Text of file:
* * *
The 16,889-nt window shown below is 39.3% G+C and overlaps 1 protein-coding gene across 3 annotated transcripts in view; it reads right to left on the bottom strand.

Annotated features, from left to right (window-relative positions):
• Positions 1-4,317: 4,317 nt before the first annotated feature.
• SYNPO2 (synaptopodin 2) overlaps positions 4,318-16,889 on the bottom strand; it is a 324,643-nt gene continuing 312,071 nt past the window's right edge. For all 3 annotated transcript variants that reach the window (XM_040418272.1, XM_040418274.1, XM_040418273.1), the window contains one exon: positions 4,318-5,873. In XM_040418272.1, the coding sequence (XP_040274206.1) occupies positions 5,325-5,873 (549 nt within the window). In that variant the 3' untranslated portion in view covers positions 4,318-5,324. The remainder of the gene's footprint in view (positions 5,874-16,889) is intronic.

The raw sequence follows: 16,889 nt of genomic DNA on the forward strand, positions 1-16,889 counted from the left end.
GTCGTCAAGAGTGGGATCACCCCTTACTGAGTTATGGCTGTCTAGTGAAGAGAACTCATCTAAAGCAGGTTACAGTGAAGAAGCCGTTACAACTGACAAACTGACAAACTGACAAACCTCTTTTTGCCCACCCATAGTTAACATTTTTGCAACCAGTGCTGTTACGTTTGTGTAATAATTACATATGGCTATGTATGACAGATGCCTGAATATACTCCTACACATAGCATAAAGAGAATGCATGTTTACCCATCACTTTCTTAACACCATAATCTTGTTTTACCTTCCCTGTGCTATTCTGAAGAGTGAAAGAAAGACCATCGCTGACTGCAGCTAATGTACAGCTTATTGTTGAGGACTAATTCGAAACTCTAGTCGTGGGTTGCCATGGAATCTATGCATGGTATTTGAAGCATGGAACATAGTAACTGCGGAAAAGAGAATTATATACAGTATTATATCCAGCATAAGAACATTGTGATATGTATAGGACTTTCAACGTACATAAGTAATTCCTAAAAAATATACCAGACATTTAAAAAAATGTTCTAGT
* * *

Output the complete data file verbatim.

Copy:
The 16,889-nt window shown below is 39.3% G+C and overlaps 1 protein-coding gene across 3 annotated transcripts in view; it reads right to left on the bottom strand.

Annotated features, from left to right (window-relative positions):
• Positions 1-4,317: 4,317 nt before the first annotated feature.
• SYNPO2 (synaptopodin 2) overlaps positions 4,318-16,889 on the bottom strand; it is a 324,643-nt gene continuing 312,071 nt past the window's right edge. For all 3 annotated transcript variants that reach the window (XM_040418272.1, XM_040418274.1, XM_040418273.1), the window contains one exon: positions 4,318-5,873. In XM_040418272.1, the coding sequence (XP_040274206.1) occupies positions 5,325-5,873 (549 nt within the window). In that variant the 3' untranslated portion in view covers positions 4,318-5,324. The remainder of the gene's footprint in view (positions 5,874-16,889) is intronic.

The raw sequence follows: 16,889 nt of genomic DNA on the forward strand, positions 1-16,889 counted from the left end.
GTCGTCAAGAGTGGGATCACCCCTTACTGAGTTATGGCTGTCTAGTGAAGAGAACTCATCTAAAGCAGGTTACAGTGAAGAAGCCGTTACAACTGACAAACTGACAAACTGACAAACCTCTTTTTGCCCACCCATAGTTAACATTTTTGCAACCAGTGCTGTTACGTTTGTGTAATAATTACATATGGCTATGTATGACAGATGCCTGAATATACTCCTACACATAGCATAAAGAGAATGCATGTTTACCCATCACTTTCTTAACACCATAATCTTGTTTTACCTTCCCTGTGCTATTCTGAAGAGTGAAAGAAAGACCATCGCTGACTGCAGCTAATGTACAGCTTATTGTTGAGGACTAATTCGAAACTCTAGTCGTGGGTTGCCATGGAATCTATGCATGGTATTTGAAGCATGGAACATAGTAACTGCGGAAAAGAGAATTATATACAGTATTATATCCAGCATAAGAACATTGTGATATGTATAGGACTTTCAACGTACATAAGTAATTCCTAAAAAATATACCAGACATTTAAAAAAATGTTCTAGT